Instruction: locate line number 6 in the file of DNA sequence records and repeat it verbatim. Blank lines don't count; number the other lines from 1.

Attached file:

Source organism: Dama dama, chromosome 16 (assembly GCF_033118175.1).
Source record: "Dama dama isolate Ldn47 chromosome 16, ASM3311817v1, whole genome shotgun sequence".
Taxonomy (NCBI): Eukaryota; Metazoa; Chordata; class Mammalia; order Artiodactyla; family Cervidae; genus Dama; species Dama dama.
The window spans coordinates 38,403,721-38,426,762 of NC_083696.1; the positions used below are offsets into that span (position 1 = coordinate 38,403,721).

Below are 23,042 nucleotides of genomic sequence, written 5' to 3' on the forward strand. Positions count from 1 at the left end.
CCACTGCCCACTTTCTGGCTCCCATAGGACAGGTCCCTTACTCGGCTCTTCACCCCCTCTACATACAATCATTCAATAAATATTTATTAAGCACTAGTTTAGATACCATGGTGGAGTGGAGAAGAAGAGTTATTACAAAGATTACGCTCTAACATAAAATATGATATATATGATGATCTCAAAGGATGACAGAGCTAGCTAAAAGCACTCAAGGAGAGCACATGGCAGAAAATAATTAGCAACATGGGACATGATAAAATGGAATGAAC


CCACTGCCCACTTTCTGGCTCCCATAGGACAGGTCCCTTACTCGGCTCTTCACCCCCTCTACATACAATCATTCAATAAATATTTATTAAGCACTAGTTTAGATACCATGGTGGAGTGGAGAAGAAGAGTTATTACAAAGATTACGCTCTAACATAAAATATGATATATATGATGATCTCAAAGGATGACAGAGCTAGCTAAAAGCACTCAAGGAGAGCACATGGCAGAAAATAATTAGCAACATGGGACATGATAAAATGGAATGAAC